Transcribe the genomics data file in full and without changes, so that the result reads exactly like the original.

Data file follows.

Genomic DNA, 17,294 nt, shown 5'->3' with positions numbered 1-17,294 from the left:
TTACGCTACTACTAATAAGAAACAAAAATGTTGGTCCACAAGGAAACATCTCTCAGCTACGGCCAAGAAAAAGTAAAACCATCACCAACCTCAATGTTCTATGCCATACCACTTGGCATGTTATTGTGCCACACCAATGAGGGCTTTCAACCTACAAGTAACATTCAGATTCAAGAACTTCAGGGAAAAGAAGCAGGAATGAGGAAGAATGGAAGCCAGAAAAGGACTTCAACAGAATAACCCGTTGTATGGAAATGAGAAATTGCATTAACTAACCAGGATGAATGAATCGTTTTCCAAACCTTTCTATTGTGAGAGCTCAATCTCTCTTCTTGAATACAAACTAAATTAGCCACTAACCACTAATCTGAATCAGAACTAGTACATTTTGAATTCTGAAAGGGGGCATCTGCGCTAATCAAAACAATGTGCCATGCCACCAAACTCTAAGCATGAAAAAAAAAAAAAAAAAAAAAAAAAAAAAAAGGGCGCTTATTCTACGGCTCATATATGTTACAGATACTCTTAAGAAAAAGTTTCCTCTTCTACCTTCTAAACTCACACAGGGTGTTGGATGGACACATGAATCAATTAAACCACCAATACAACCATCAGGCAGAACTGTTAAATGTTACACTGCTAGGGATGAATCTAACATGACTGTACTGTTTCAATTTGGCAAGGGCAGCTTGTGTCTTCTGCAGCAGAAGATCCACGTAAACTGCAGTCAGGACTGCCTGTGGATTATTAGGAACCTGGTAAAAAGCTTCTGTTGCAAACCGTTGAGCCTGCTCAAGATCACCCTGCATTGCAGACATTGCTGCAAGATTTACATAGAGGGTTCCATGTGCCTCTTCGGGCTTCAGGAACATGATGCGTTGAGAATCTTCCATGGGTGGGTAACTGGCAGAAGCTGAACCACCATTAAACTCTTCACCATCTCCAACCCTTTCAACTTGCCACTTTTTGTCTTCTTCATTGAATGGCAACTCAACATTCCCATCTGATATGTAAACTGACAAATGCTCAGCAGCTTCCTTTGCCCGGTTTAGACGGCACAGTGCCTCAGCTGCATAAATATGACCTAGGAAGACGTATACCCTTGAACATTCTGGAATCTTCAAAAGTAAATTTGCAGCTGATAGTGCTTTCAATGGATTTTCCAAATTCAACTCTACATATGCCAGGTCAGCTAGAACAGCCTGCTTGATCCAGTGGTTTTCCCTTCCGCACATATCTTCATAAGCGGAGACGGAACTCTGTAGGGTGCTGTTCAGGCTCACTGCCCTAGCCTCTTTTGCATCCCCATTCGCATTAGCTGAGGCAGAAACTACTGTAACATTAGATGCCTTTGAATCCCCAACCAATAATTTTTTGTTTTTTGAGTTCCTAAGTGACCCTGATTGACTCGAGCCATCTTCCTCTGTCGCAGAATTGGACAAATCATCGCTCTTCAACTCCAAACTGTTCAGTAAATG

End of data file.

Genomic DNA, 17,294 nt, shown 5'->3' with positions numbered 1-17,294 from the left:
TTACGCTACTACTAATAAGAAACAAAAATGTTGGTCCACAAGGAAACATCTCTCAGCTACGGCCAAGAAAAAGTAAAACCATCACCAACCTCAATGTTCTATGCCATACCACTTGGCATGTTATTGTGCCACACCAATGAGGGCTTTCAACCTACAAGTAACATTCAGATTCAAGAACTTCAGGGAAAAGAAGCAGGAATGAGGAAGAATGGAAGCCAGAAAAGGACTTCAACAGAATAACCCGTTGTATGGAAATGAGAAATTGCATTAACTAACCAGGATGAATGAATCGTTTTCCAAACCTTTCTATTGTGAGAGCTCAATCTCTCTTCTTGAATACAAACTAAATTAGCCACTAACCACTAATCTGAATCAGAACTAGTACATTTTGAATTCTGAAAGGGGGCATCTGCGCTAATCAAAACAATGTGCCATGCCACCAAACTCTAAGCATGAAAAAAAAAAAAAAAAAAAAAAAAAAAAAAAGGGCGCTTATTCTACGGCTCATATATGTTACAGATACTCTTAAGAAAAAGTTTCCTCTTCTACCTTCTAAACTCACACAGGGTGTTGGATGGACACATGAATCAATTAAACCACCAATACAACCATCAGGCAGAACTGTTAAATGTTACACTGCTAGGGATGAATCTAACATGACTGTACTGTTTCAATTTGGCAAGGGCAGCTTGTGTCTTCTGCAGCAGAAGATCCACGTAAACTGCAGTCAGGACTGCCTGTGGATTATTAGGAACCTGGTAAAAAGCTTCTGTTGCAAACCGTTGAGCCTGCTCAAGATCACCCTGCATTGCAGACATTGCTGCAAGATTTACATAGAGGGTTCCATGTGCCTCTTCGGGCTTCAGGAACATGATGCGTTGAGAATCTTCCATGGGTGGGTAACTGGCAGAAGCTGAACCACCATTAAACTCTTCACCATCTCCAACCCTTTCAACTTGCCACTTTTTGTCTTCTTCATTGAATGGCAACTCAACATTCCCATCTGATATGTAAACTGACAAATGCTCAGCAGCTTCCTTTGCCCGGTTTAGACGGCACAGTGCCTCAGCTGCATAAATATGACCTAGGAAGACGTATACCCTTGAACATTCTGGAATCTTCAAAAGTAAATTTGCAGCTGATAGTGCTTTCAATGGATTTTCCAAATTCAACTCTACATATGCCAGGTCAGCTAGAACAGCCTGCTTGATCCAGTGGTTTTCCCTTCCGCACATATCTTCATAAGCGGAGACGGAACTCTGTAGGGTGCTGTTCAGGCTCACTGCCCTAGCCTCTTTTGCATCCCCATTCGCATTAGCTGAGGCAGAAACTACTGTAACATTAGATGCCTTTGAATCCCCAACCAATAATTTTTTGTTTTTTGAGTTCCTAAGTGACCCTGATTGACTCGAGCCATCTTCCTCTGTCGCAGAATTGGACAAATCATCGCTCTTCAACTCCAAACTGTTCAGTAAATG